JUNE 21, 2019
Chronic pain is widespread and on its heels are anxiety disorders. The means to address these diseases vary widely from medication to therapy to mindfulness. Each address specific needs while also attempting to be common enough to be used by all. And yet, we still find ourselves having to justify treating our chronic pain and sometimes even asserting it is real in the face of skeptical others. Lisa West’s Follow the Feeling provides readers with a pragmatic guidebook or “‘user manual’ for exploring feelings” to give readers “an explanation of why learning to be with your feelings is a useful skill and how to achieve it.”
West has a knack for crafting direct meditation practices that while easy are deeply effective. She provides these physical and visualization techniques at the end of her chapters (there are thirty-three of them total) and several have audio files readers can access to aid them. At their core, these practices aren’t meant to provide or provoke some kind of insight (although, that may certainly happen). Rather, what West presents readers are methods designed to change one’s habits, to “fine tune your emotional instrument to facilitate your trust in yourself so that you can create a life that feels expansive, creative, and wonderfully free.” And that is the crux of Follow the Feeling, a deep-seeded commitment to the notion our physical self is intimately tied to our emotional self. West sees a disconnect between the two in the daily lives of many and most, thus she strives (and succeeds) in not just bridging the gap but demonstrating how the two are one in the same.
West is especially astute in isolating what leads many to not be about to pull themselves out of stress or anxiety–habit. While she is skilled and knowledgeable being able to provide biological science to her methods, she never shirks away from making it clear to readers emotional health requires work:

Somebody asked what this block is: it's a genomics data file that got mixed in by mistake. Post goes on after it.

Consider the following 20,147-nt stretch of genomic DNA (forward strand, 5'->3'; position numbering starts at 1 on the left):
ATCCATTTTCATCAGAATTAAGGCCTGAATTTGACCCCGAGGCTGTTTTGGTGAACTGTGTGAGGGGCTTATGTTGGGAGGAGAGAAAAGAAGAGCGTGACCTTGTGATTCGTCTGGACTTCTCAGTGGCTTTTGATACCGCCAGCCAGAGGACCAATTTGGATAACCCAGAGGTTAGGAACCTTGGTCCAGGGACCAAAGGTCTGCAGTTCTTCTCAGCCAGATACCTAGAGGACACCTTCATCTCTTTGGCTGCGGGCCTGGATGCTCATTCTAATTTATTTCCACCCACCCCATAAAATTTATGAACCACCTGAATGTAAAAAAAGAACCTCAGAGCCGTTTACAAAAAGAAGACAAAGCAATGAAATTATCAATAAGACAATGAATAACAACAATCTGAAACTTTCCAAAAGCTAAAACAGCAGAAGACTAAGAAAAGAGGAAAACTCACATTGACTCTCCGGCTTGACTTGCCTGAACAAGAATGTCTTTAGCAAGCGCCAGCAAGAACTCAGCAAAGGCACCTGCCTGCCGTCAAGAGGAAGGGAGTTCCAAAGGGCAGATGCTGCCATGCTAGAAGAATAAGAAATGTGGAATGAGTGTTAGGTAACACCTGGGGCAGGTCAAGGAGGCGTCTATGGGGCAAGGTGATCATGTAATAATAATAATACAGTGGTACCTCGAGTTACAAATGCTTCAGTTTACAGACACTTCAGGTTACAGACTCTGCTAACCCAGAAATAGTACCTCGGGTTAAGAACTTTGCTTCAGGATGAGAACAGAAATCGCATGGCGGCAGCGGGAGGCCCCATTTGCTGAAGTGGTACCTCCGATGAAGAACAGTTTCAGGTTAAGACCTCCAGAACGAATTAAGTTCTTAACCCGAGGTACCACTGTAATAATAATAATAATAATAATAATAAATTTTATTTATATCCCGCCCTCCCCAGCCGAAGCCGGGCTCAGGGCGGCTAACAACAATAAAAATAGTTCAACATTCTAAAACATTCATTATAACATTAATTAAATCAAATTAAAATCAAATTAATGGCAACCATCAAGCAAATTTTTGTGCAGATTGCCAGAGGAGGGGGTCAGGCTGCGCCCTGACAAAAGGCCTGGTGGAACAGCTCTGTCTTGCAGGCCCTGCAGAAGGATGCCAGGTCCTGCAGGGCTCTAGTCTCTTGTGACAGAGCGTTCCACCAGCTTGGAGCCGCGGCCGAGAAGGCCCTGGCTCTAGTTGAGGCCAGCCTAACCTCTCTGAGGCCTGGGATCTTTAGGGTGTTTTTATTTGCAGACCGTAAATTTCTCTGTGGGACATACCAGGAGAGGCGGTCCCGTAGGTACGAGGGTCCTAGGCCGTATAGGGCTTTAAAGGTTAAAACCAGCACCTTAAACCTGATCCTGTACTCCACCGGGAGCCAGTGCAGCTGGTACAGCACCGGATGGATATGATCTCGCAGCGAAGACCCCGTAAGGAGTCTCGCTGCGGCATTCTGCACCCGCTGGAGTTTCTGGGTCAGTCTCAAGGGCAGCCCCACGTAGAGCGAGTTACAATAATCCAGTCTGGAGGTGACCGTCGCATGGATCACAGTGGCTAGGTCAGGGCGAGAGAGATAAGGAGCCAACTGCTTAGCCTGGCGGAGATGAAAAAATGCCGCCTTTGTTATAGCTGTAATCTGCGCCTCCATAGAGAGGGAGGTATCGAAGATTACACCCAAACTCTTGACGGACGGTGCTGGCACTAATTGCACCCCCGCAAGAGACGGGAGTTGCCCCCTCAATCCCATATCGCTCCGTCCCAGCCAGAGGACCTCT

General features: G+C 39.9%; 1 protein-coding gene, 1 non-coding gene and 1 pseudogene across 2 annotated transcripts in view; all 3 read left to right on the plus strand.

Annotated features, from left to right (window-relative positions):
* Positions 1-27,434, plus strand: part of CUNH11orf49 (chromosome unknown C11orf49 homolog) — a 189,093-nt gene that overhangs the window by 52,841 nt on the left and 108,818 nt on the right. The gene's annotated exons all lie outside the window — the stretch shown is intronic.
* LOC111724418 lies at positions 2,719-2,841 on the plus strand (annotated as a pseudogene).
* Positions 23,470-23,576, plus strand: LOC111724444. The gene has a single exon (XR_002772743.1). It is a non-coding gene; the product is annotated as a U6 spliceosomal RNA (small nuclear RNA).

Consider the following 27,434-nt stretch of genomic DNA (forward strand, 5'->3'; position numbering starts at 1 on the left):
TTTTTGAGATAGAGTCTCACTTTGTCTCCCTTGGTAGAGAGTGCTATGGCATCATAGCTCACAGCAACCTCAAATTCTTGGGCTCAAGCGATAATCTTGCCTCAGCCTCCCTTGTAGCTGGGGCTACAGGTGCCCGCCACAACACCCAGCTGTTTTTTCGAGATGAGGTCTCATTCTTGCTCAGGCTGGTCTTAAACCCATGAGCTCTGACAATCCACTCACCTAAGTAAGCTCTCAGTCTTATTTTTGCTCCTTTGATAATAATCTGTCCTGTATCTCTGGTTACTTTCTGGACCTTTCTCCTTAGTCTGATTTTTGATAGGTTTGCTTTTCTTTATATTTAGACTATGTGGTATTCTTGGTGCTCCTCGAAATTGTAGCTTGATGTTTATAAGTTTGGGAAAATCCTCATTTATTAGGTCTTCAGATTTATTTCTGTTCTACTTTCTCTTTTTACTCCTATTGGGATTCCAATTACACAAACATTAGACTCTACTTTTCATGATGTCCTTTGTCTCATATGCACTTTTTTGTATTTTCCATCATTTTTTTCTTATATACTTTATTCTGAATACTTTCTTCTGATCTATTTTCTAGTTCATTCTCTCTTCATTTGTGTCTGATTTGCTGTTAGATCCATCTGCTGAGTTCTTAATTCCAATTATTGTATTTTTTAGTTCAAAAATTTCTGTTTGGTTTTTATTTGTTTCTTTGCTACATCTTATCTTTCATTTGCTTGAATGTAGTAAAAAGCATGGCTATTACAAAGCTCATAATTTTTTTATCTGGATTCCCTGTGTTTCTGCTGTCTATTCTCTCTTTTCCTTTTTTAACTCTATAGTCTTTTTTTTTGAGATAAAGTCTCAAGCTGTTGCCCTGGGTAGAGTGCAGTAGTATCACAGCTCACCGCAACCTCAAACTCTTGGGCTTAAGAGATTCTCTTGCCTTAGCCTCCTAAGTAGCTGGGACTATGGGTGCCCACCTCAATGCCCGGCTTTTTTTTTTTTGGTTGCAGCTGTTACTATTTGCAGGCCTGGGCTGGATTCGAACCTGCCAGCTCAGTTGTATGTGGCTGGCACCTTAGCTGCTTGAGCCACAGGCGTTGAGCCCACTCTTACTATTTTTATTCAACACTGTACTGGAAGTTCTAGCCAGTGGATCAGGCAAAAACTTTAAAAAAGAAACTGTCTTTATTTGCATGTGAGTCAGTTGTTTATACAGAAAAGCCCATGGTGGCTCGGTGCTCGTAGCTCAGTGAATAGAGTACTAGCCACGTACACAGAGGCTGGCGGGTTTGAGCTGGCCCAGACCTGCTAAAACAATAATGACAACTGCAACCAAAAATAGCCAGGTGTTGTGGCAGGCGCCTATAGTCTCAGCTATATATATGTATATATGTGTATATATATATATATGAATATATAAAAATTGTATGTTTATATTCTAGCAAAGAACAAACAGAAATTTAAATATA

“Compare your neural pathways to rivers. If one of your rivers has been running its route for a long time, it’s quite deep and wide. When you start to exert change upon the flow of that river, you are creating a new tributary for that water to run through. You need to dig the new river pathway deep enough to route most of the water into the new channel. What that equates to in the world of mental or emotional conditioning is practice; repeating habit until they become your default patterns.”
In smooth, conversational prose, West lays out how to slow down your racing mind, develop trust in your emotions while at once embracing the messages they are sending you about yourself.
Part of Lisa West success with Follow the Feeling is in how she makes it point to ground her prose in her own experience. The tone of her book is one of genuine aid. West isn’t attempting to shame you, convert or convince you, rather she’s offering a method to readers to help them, to give a resource and means to combat chronic pain, anxiety, stress, or depression. West deftly merges reasoned, rational thinking with spiritual practices to forge a healing path. “There is no right or wrong way to do things, and every time you miss a wave of opportunity, another will soon follow. But life is a lot more dynamic and fun if you start riding the waves instead of just watching them go by,” Follow the Feeling marks a path that is certainly worth exploring.